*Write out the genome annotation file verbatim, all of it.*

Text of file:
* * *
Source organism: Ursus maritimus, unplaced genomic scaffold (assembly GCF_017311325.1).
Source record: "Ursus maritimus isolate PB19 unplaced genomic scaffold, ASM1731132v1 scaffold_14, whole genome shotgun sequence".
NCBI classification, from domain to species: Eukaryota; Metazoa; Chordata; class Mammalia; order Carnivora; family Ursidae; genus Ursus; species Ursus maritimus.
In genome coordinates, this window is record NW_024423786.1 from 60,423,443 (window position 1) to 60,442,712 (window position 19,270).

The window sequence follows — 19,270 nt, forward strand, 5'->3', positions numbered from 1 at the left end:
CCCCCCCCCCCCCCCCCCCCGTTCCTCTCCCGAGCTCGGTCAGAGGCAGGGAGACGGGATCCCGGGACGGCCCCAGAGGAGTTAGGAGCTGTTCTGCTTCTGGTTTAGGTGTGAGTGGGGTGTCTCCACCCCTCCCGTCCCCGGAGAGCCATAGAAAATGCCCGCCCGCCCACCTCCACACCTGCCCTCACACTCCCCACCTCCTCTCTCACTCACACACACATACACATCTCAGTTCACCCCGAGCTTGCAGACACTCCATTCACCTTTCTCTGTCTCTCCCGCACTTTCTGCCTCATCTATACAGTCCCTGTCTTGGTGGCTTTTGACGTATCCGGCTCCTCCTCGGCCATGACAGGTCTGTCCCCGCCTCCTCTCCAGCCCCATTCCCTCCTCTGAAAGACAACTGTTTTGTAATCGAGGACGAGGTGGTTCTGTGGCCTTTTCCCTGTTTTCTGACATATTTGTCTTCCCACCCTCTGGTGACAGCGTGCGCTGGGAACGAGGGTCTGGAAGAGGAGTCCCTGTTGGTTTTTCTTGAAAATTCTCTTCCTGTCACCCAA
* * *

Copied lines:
Source organism: Ursus maritimus, unplaced genomic scaffold (assembly GCF_017311325.1).
Source record: "Ursus maritimus isolate PB19 unplaced genomic scaffold, ASM1731132v1 scaffold_14, whole genome shotgun sequence".
NCBI classification, from domain to species: Eukaryota; Metazoa; Chordata; class Mammalia; order Carnivora; family Ursidae; genus Ursus; species Ursus maritimus.
In genome coordinates, this window is record NW_024423786.1 from 60,423,443 (window position 1) to 60,442,712 (window position 19,270).

The window sequence follows — 19,270 nt, forward strand, 5'->3', positions numbered from 1 at the left end:
CCCCCCCCCCCCCCCCCCCCGTTCCTCTCCCGAGCTCGGTCAGAGGCAGGGAGACGGGATCCCGGGACGGCCCCAGAGGAGTTAGGAGCTGTTCTGCTTCTGGTTTAGGTGTGAGTGGGGTGTCTCCACCCCTCCCGTCCCCGGAGAGCCATAGAAAATGCCCGCCCGCCCACCTCCACACCTGCCCTCACACTCCCCACCTCCTCTCTCACTCACACACACATACACATCTCAGTTCACCCCGAGCTTGCAGACACTCCATTCACCTTTCTCTGTCTCTCCCGCACTTTCTGCCTCATCTATACAGTCCCTGTCTTGGTGGCTTTTGACGTATCCGGCTCCTCCTCGGCCATGACAGGTCTGTCCCCGCCTCCTCTCCAGCCCCATTCCCTCCTCTGAAAGACAACTGTTTTGTAATCGAGGACGAGGTGGTTCTGTGGCCTTTTCCCTGTTTTCTGACATATTTGTCTTCCCACCCTCTGGTGACAGCGTGCGCTGGGAACGAGGGTCTGGAAGAGGAGTCCCTGTTGGTTTTTCTTGAAAATTCTCTTCCTGTCACCCAA